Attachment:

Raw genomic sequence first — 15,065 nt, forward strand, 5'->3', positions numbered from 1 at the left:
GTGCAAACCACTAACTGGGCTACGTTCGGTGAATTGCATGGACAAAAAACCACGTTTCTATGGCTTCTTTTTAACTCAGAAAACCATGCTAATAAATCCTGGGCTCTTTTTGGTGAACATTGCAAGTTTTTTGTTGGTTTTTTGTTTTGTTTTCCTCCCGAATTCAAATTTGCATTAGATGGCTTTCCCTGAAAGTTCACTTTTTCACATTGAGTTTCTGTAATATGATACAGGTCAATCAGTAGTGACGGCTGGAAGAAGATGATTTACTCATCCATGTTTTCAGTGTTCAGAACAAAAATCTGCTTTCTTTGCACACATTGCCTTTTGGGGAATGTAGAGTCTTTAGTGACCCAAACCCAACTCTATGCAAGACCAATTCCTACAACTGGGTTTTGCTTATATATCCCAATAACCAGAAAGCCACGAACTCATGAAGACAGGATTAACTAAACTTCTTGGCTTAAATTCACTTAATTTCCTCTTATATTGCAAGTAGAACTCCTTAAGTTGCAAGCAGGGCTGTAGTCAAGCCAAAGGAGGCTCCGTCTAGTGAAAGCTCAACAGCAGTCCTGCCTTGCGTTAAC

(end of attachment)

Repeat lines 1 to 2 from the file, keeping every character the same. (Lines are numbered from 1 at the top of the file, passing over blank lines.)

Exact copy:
Raw genomic sequence first — 15,065 nt, forward strand, 5'->3', positions numbered from 1 at the left:
GTGCAAACCACTAACTGGGCTACGTTCGGTGAATTGCATGGACAAAAAACCACGTTTCTATGGCTTCTTTTTAACTCAGAAAACCATGCTAATAAATCCTGGGCTCTTTTTGGTGAACATTGCAAGTTTTTTGTTGGTTTTTTGTTTTGTTTTCCTCCCGAATTCAAATTTGCATTAGATGGCTTTCCCTGAAAGTTCACTTTTTCACATTGAGTTTCTGTAATATGATACAGGTCAATCAGTAGTGACGGCTGGAAGAAGATGATTTACTCATCCATGTTTTCAGTGTTCAGAACAAAAATCTGCTTTCTTTGCACACATTGCCTTTTGGGGAATGTAGAGTCTTTAGTGACCCAAACCCAACTCTATGCAAGACCAATTCCTACAACTGGGTTTTGCTTATATATCCCAATAACCAGAAAGCCACGAACTCATGAAGACAGGATTAACTAAACTTCTTGGCTTAAATTCACTTAATTTCCTCTTATATTGCAAGTAGAACTCCTTAAGTTGCAAGCAGGGCTGTAGTCAAGCCAAAGGAGGCTCCGTCTAGTGAAAGCTCAACAGCAGTCCTGCCTTGCGTTAAC